Nintendo ramping up its Switch supply, according to a report
- Author: Tracy Ferguson Mar 18, 2017,
Mar 18, 2017, 1:08
A new teardown of Nintendo Switch carried out from the website Tech Insights confirms the presence of a chipset of NVIDIA Tegra T210 as the beating heart of the new console of the home of Kyoto. This would all go to suggest that perhaps the Switch is on a similar track to the original Wii, which sold 20 million units in its first year and required similar levels of production to keep up with demand.
It might take Nintendo until Fall to make enough Switch consoles to satisfy demand.
With that, Nintendo aims to sell more than ten million units in a 12-month period to beat the expectations of the analysts.
Nevertheless, the success of a new console is good for the entire industry, adding competition and variety to a landscape that otherwise tends toward repetitive annual sequels and shies away from new ideas.
The video game giant will double the number of Switch units it produces during the fiscal year ended March 2018, The Wall Street Journal is reporting, citing people who claim to have knowledge of its plans. GameStop previously announced that they'd have stock, but that was with a special bundle - this wave is just the base edition of the console that runs $299.99 at retail. It's a mobile console first with removable small controllers.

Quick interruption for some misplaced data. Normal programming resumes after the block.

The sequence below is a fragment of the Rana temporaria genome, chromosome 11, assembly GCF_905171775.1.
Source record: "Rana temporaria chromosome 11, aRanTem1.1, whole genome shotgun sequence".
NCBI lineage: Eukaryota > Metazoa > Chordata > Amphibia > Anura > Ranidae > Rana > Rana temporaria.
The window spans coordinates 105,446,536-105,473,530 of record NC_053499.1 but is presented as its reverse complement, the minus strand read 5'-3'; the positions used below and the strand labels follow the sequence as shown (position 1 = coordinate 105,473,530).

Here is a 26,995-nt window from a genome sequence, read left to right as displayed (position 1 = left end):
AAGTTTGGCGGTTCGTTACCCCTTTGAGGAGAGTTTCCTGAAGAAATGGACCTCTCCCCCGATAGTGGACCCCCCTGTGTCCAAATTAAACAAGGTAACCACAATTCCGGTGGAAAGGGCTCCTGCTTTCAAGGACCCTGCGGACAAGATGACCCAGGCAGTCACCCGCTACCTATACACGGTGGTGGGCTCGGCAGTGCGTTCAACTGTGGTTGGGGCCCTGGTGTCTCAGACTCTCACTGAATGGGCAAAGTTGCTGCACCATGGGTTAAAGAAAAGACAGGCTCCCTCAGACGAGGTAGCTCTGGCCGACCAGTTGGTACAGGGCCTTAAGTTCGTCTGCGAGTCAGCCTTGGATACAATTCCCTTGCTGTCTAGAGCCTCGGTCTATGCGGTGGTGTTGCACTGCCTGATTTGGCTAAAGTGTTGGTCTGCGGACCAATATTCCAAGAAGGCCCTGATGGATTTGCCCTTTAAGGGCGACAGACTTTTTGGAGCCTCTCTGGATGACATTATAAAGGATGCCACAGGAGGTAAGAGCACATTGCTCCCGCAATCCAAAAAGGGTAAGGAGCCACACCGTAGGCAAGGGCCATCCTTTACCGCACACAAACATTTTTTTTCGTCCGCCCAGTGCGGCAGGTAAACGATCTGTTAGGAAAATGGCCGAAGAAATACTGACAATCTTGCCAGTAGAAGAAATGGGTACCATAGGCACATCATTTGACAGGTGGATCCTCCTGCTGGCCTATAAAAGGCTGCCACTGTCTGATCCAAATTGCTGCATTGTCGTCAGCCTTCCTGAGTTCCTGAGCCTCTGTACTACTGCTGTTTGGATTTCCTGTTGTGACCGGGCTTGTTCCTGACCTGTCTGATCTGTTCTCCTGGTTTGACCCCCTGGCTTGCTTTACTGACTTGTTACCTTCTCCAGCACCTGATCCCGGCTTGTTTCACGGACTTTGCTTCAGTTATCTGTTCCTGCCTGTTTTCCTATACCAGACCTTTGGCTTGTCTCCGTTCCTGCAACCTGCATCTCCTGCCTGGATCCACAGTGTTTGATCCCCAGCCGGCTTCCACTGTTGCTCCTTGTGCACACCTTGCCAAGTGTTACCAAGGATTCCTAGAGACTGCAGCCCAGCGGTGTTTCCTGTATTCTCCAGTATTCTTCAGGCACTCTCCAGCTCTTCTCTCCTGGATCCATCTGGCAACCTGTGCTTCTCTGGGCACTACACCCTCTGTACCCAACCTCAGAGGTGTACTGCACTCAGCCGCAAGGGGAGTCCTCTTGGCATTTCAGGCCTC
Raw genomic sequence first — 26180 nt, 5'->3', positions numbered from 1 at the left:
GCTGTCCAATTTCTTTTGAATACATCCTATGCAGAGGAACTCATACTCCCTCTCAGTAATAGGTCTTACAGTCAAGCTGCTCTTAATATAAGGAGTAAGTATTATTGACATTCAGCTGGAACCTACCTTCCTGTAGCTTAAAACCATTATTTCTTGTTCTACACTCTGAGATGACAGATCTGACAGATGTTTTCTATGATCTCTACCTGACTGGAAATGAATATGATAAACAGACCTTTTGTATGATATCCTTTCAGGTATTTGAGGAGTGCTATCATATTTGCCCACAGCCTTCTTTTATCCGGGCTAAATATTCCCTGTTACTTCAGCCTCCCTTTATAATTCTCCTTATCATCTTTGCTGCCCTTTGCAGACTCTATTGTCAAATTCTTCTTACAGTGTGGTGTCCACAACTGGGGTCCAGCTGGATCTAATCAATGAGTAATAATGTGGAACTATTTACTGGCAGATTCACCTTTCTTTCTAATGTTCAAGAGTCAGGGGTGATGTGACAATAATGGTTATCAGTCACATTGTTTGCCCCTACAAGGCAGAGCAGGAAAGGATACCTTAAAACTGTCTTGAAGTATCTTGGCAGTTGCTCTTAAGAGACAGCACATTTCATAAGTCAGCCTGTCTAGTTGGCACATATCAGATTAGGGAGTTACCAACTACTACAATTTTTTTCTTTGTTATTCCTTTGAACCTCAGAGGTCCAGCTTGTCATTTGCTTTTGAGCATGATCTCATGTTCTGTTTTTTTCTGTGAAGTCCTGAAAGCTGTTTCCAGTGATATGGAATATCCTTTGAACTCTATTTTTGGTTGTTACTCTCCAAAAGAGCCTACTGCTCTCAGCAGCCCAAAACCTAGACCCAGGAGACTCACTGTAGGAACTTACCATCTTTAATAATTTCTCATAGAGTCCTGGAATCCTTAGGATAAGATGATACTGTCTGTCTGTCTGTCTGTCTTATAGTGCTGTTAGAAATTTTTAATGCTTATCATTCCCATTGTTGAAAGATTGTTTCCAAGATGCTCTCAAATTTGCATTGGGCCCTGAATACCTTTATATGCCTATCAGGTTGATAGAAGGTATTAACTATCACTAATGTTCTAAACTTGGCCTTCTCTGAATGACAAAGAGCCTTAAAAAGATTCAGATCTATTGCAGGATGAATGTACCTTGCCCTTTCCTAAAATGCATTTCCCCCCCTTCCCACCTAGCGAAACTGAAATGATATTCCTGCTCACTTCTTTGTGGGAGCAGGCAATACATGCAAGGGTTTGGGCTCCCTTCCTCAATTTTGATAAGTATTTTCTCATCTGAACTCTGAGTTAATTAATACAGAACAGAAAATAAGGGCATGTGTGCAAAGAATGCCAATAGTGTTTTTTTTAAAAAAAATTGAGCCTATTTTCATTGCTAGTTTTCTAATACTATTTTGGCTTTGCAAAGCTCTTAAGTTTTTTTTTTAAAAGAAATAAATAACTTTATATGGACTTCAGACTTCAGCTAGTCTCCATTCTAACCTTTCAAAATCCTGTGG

There is one very important factor which is going to help the Nintendo Switch greatly. The mobile unit slides inside the Switch docking station, where it also gets charged. This is exactly why game makers need to begin working on new titles as soon as possible.
"South Park: The Fractured but Whole" will be released on PS4, Xbox One and PC, but will it really come to Nintendo Switch?
That was until today, when a representative for the South Park studio confirmed to IGN: "South Park: The Fractured But Whole won't be coming to [the Nintendo] Switch". Since its release, Switch users have seen the release of Blaster Master Zero. However, not all games were on sale in other regions.